“We are motivated by a keen desire for praise, and the better a man is the more he is inspired by glory. The very philosophers themselves, even in those books which they write in contempt of glory, inscribe their names.” Marcus Tullius Cicero
Some of us come into the world and embrace the names our parents bestow on us, whilst others begrudge our parents for giving us names we don’t particularly like. Whether we like our names or not, the fact is that until we are able to choose a pseudonym or change our name completely, we are stuck with it. My mother named me Elizabeth and, as much as I didn’t care for the name as a child, everyone around me, including my parents, told me what a magnificent name I had. I wanted a different name… I just didn’t know which one; anything exotic and unusual would suffice, I used to say.
According to Behind the Name,
“Elizabeth is From Ελισαβετ (Elisabet), the Greek form of the Hebrew name אֱלִישֶׁבַע (‘Elisheva’) meaning “my God is an oath” or perhaps “my God is abundance”. The Hebrew form appears in the Old Testament where Elisheba is the wife of Aaron, while the Greek form appears in the New Testament where Elizabeth is the mother of John the Baptist. It has been very popular in England since the reign of Queen Elizabeth I in the 16th century.”
It is a lovely name but I always wanted something… more. You know, like Zandra; a name I fell in love with after I fell in love with designer, Zandra Rhodes’, gorgeous silk dresses and outrageous/creative spirit. There was a certain je ne sais quoi ring to that name, and I loved it for quite a while until life, and other far more important demands, distracted me. 😉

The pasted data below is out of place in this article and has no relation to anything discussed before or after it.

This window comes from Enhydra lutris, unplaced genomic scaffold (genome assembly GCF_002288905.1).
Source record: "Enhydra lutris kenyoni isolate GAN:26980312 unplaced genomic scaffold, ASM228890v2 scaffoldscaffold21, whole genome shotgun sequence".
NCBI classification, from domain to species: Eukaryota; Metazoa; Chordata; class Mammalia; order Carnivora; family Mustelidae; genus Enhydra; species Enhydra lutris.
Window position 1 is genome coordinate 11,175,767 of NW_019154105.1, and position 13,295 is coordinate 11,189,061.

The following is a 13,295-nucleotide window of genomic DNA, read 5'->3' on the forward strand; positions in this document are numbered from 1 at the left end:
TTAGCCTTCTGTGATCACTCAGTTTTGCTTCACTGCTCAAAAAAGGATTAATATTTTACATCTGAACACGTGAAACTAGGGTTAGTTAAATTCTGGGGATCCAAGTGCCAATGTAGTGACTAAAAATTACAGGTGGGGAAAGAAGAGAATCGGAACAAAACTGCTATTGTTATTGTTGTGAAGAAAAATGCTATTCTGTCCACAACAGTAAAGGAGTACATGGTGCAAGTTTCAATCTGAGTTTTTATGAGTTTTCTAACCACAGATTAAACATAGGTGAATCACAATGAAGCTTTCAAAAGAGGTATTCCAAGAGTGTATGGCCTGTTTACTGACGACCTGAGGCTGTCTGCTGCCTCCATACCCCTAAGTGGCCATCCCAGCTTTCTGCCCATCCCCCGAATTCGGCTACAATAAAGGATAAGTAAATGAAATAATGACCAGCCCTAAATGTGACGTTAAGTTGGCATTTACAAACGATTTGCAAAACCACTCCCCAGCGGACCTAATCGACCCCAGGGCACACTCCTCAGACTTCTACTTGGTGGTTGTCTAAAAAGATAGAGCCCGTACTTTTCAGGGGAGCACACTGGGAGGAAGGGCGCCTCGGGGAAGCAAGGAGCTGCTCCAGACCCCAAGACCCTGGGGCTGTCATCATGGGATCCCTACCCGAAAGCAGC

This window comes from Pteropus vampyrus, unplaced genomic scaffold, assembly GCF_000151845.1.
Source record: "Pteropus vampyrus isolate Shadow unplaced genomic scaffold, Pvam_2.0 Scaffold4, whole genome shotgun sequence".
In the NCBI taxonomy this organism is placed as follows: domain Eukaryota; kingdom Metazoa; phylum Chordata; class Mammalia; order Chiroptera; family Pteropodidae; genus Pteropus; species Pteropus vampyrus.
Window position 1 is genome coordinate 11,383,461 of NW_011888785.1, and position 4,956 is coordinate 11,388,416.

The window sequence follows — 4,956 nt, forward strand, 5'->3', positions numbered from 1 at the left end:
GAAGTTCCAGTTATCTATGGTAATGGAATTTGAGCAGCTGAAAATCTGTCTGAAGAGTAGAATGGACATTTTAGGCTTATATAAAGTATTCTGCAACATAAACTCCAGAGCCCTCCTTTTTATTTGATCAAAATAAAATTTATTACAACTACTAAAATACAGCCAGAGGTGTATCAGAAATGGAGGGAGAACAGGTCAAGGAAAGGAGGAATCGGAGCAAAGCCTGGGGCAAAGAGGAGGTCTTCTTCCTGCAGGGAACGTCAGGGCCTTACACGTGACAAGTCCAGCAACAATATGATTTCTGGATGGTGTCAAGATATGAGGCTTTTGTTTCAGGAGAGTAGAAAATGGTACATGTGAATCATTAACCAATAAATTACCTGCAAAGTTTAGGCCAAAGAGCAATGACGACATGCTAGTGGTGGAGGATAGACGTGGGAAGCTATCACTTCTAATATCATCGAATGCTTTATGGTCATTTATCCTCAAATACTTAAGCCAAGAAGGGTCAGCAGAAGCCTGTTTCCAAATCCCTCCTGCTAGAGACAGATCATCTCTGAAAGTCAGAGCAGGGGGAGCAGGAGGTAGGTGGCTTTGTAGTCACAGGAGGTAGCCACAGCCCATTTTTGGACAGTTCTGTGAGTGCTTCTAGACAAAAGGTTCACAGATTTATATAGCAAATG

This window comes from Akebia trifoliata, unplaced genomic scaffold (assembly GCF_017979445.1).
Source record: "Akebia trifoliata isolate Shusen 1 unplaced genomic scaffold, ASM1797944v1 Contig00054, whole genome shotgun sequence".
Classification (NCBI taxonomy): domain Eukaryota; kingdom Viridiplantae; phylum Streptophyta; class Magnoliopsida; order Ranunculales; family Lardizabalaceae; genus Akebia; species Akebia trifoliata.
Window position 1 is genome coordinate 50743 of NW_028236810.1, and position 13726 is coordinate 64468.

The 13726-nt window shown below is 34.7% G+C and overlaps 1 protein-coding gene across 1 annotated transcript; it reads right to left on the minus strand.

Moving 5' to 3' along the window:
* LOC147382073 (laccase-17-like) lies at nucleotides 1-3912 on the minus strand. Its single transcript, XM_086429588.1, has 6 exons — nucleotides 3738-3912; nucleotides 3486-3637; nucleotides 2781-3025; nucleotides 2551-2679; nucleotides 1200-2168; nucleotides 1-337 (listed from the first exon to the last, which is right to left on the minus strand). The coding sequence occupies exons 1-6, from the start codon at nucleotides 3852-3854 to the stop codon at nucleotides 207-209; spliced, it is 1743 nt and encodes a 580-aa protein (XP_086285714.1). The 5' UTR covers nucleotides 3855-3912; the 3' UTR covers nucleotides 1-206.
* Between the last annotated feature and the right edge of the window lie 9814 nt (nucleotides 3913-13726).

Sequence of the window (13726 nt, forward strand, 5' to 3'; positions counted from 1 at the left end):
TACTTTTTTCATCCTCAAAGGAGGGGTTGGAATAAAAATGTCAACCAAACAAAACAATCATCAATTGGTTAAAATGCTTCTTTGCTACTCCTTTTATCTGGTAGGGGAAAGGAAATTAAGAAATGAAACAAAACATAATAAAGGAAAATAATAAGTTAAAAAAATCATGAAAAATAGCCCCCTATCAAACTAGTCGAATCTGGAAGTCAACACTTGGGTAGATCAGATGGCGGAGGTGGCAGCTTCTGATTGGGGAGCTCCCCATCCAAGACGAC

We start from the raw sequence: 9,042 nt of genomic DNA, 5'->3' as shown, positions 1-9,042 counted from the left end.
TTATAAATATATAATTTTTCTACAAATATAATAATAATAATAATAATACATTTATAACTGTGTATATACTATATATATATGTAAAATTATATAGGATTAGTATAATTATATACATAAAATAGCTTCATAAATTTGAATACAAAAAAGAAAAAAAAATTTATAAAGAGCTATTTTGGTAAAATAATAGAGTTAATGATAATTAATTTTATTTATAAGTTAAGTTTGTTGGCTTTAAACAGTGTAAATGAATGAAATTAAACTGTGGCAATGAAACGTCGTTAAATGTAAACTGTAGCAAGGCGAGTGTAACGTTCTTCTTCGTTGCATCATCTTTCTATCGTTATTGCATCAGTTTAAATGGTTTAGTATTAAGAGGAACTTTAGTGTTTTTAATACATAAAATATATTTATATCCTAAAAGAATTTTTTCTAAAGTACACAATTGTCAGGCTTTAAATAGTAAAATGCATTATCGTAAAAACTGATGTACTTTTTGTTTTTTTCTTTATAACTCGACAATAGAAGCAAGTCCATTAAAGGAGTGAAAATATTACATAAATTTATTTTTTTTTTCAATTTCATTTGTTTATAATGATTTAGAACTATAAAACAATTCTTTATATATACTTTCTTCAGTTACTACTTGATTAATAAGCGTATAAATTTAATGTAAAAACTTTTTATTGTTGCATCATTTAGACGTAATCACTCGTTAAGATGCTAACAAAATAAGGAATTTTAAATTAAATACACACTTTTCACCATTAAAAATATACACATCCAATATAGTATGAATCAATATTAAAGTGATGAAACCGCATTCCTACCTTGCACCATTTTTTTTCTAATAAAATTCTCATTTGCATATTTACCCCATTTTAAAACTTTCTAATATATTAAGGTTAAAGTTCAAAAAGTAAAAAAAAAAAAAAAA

“╔═════════ ೋღ❤ღೋ ═════════╗
ೋ❤❤❤HAPPY MOTHER’S DAY!❤❤❤ೋ
╚═════════ ೋღ❤ღೋ ═════════╝”
When I finally asked my mother why she chose the name, (my dad gave me other legal names), she informed me that because I was born in England, she had taken the liberty to name me after her favorite queen; Queen Elizabeth I. She had studied about her life in school and admired her gumption and her trust in God. Queen Elizabeth II was equally admired, my mom assured me, “but I named you after Good Queen Bess, the virgin queen…” I couldn’t argue with that…. From time to time, I imagined having other names; just something a little different.
“Some people think that if they change the names of things, the things themselves will have changed, too” David McKay
To write this piece, I went back to read up on my famous namesake, Elizabeth I and I must say, I do still like her. She was a leader who understood the power of the democratic process. A popular quote from the queen was “I mean to direct all my actions by good advice and counsel.” For those who don’t know, Elizabeth was the daughter of Henry VIII and Anne Boleyn; her mother was executed when she was 2 1/2 years old. A skilled, albeit indecisive leader, and formidable opponent who “trusted in God, honest advice, and the love of her subjects for the success of her rule,” Elizabeth was also the first Tudor to understand that a monarch could only rule effectively by popular consent. Towards the end of her reign, Britain experienced an economic downturn but, nevertheless, she is remembered for heralding the Elizabethan era; a time of popular literature and drama.
Over the years, I have come to accept and make peace with my name. I have been called Liz, Lizzy, Eliz, E, and Beth, but never Betty or Bess. As a teen, I liked Liz but as an adult I prefer Elizabeth. When I add my name to blogs and such, I use Eliz because it’s different and saves me time on the spelling. If I could change my name, I might just go for E; now that might not be much of a name, eh? What are your thoughts? Where did you get your name? Do you have fond memories of it? Do share. Thank You! 🙂
This post was inspired by a WP Daily Post prompt: What is the story behind your given name?
Positive Motivation Tip: Your name is an important identifier; treasure it and honor it… It might be all you have when the dust settles.
- What is Queen Elizabeth II’s last name (wiki.answers.com)
- Constitutional monarchy in a democratic nation-state (discussdebate.wordpress.com)